It brings up many emotions and deep empathy for the many around me who, in this era of massive displacement, struggle silently in the same way.
In a beautiful essay called “Reconciling with Less Home: Between Haiti and Me” Martina Fouquet writes:
The real question is who determines where we belong?
Martina Fouquet in Catapult Magazine
Perhaps what people don’t realize about their challenges to our concepts of home and where we say we are from are that the challenges act like a knife cutting to the core of who we are. The knife cuts deep, and we are left with our own origin questions, self-doubt raising its ugly head telling us once again that we don’t really belong. The internal dialogue that we thought we had silenced so long ago emerges once again, loud and accusatory: “You don’t really belong. You aren’t Pakistani. You left years ago.”
“But that’s not really home for you” or “That’s not where you’re really from” viewed as benign statements to many presents as a challenge to personhood and origin to another.
I don’t know what the answer is to arguments of origin, other than reminding myself once again that no one gets to tell any of us where home is. It is uniquely ours to determine where and why. Our stories may not fit into tidy boxes that connect within the experiences of others, but that’s not a problem we need to solve or a burden we need to bear.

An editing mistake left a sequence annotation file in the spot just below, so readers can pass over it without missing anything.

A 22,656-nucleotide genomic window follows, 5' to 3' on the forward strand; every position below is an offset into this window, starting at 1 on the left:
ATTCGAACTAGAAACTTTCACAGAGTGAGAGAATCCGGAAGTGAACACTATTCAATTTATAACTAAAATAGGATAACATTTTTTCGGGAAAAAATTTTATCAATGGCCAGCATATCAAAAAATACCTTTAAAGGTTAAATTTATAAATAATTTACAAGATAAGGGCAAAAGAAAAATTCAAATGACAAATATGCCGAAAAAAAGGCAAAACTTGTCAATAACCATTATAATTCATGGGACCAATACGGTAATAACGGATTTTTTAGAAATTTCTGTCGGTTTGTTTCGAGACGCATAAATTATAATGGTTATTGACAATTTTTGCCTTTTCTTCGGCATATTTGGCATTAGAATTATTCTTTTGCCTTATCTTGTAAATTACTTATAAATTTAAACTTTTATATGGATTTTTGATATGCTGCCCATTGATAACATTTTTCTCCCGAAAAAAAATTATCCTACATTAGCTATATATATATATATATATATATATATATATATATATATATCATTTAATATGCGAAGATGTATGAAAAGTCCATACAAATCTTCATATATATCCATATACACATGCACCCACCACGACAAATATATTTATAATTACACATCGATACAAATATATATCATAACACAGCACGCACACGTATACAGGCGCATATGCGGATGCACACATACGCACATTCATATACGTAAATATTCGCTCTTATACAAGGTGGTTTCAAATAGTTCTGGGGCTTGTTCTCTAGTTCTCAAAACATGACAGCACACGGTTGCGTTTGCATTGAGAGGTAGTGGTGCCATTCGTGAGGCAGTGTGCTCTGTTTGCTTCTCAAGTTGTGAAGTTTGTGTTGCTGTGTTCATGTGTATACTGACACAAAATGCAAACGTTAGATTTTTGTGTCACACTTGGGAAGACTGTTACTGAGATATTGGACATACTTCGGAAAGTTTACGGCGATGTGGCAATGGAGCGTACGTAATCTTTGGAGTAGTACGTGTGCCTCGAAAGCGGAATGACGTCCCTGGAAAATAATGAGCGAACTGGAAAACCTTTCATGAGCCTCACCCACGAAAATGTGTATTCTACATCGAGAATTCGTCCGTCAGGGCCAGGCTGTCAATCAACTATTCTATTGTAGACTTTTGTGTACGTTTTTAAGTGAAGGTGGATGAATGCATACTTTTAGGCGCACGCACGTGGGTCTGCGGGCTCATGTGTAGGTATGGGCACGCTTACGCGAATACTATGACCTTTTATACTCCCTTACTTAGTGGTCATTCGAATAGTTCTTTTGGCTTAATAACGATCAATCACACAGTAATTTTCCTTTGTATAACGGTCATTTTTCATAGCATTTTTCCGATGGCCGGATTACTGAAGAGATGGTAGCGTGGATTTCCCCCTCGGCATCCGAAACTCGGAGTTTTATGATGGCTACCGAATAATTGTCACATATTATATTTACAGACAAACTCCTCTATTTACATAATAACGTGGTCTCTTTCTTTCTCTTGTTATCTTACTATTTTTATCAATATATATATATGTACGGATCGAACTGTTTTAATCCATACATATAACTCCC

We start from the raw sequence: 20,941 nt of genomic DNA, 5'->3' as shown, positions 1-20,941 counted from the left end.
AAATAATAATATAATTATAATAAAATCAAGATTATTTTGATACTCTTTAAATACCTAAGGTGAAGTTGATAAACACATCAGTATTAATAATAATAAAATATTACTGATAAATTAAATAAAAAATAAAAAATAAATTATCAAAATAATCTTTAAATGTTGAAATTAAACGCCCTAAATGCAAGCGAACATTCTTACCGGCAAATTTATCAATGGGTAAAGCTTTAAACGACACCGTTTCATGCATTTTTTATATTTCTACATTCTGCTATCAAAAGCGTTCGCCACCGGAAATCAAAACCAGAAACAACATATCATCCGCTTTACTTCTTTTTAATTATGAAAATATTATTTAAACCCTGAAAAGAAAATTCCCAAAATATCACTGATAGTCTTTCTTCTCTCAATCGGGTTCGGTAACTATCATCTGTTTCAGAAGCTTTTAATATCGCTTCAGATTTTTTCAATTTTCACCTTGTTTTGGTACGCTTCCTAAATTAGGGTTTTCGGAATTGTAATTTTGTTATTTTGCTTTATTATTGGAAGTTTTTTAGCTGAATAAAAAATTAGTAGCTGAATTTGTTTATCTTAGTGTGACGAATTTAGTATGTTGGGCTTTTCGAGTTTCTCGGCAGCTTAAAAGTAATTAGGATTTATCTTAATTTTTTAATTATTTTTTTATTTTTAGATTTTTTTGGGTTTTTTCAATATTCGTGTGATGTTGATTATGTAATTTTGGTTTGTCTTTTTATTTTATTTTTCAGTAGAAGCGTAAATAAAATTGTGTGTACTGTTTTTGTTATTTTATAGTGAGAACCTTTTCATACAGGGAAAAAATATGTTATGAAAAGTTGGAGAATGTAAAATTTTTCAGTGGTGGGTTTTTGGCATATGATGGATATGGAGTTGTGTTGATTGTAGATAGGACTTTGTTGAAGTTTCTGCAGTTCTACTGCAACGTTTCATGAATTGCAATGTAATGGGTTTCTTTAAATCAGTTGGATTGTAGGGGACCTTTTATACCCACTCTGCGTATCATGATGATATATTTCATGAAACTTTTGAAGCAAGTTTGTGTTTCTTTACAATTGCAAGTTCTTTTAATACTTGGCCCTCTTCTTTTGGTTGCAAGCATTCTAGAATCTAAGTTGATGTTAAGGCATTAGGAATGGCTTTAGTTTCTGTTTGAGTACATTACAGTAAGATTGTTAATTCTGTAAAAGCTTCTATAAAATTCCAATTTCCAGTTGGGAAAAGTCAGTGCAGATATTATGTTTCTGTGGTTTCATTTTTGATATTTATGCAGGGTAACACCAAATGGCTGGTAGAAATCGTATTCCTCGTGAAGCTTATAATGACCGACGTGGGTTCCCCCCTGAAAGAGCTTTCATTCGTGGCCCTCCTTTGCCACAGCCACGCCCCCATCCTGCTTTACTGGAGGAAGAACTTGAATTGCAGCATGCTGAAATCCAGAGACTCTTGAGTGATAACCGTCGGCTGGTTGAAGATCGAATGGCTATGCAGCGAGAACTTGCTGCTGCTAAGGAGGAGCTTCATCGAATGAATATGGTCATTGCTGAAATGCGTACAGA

Despite awkward questions, arguments, and discussions on home and origin, the paradoxical gift of this journey is that sometimes less home becomes more home, our lives richer for the multiple places we are privileged to call home.
This is what happens when you come back. Time fails. Geography wins. We’re in the children’s book by Margaret Wise Brown in which the little bunny keeps trying to run away, but his mother is always there, arms outstretched, embedded in the landscape. This is what [coming back] is doing to us. We are her children, and we are being claimed.”
What Falls From the Sky
“We’re going to Winchendon today,” I texted my husband on a Tuesday morning a couple of weeks ago.
“Safe travels sown memory lane,” he replied.
The “we” referred to my oldest brother and my mom. We were in Central Massachusetts visiting my younger brother for a short two days and two of the places that had been home for our family during furloughs were within a forty minute drive.